Did it creep up on you as well?
This overuse of the word “amazing” just sort of … appeared.
Here I was just a moment ago trying to read about the Dodgers, and Don Mattingly wanting more instant replay — they’d lost recently to the Brewers on a questionable call to end the game — and up pops a Weight Watchers advertisement, with Jennifer Hudson allowing as how yeah she enjoyed the first iteration of WW she tried, but their new Points Program is … wait for it … amazing!
The word is effortlessly everywhere, with an emphasis on the word “effortless” because something that easy is surely not going to have any power or weight (no pun on the Points Programs intended) at all.
And lo and behold!
I swear to you that within the last week someone at a conference posted some social media saying, essentially, I’m at an amazing place with some amazing people, and I’m having a blast. Amazing. It was not significantly different. Fewer than 140 characters, and 21 of them were that word … times 3.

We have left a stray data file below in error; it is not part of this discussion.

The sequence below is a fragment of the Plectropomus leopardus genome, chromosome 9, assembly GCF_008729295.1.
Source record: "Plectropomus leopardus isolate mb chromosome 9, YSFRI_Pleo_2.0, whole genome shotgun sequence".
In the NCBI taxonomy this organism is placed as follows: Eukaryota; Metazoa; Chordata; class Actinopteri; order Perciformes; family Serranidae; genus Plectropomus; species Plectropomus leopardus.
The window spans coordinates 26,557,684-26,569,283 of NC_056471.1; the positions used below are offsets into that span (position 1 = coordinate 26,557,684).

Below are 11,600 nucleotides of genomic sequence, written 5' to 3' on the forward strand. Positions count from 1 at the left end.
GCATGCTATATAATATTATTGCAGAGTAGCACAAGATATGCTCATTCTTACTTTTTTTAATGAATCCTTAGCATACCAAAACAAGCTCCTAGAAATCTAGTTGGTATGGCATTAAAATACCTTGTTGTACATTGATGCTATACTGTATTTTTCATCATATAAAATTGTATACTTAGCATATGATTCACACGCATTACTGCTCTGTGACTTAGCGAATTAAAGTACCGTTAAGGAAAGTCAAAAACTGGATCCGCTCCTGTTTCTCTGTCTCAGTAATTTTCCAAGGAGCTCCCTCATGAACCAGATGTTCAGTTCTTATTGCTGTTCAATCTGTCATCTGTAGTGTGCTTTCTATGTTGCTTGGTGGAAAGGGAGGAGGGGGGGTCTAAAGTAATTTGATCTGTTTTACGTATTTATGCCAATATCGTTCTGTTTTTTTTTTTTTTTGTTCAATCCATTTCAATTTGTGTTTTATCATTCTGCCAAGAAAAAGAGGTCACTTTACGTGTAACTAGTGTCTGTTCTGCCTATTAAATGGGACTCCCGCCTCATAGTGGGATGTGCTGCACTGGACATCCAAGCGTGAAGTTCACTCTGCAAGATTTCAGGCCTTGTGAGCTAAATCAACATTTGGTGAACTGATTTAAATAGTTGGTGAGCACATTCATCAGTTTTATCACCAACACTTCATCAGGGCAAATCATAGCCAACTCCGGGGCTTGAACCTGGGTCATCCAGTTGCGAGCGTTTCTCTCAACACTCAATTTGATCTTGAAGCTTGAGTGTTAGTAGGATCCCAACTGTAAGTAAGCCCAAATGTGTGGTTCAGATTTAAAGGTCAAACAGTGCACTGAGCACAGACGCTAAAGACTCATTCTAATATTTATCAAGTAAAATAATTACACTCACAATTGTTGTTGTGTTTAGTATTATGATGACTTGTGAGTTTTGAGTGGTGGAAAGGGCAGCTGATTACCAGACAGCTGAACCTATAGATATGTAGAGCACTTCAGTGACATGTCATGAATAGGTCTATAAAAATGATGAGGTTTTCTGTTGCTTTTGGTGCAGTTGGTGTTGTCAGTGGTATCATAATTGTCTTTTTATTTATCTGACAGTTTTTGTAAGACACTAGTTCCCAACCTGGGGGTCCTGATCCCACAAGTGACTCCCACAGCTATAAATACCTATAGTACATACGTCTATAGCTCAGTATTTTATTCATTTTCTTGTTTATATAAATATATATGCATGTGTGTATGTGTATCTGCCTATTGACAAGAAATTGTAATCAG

Here’s where I should be all lathered up about the decline of Western Civilization, but honestly, it’s not a big enough deal. Not amazing, if you will.
Because this too will run its course, and some new depredation will take its place.
Because the suppleness and subtlety of English means it can survive even this.
Because there are dozens of other violations of this sort every single day.
And maybe if we ignore it, the self-promotion tweets that start, “So pumped/jazzed/stoked to have my new blog/book/video out tomorrow. … ” — faux excitement as ways of mentioning something that you’re kinda sorta supposed to mention to “promote” events you’re involved in — will die die die die die.
Though no doubt many super amazing people were involved.
Doesn’t anyone just say thank you anymore?
It’s nothing short of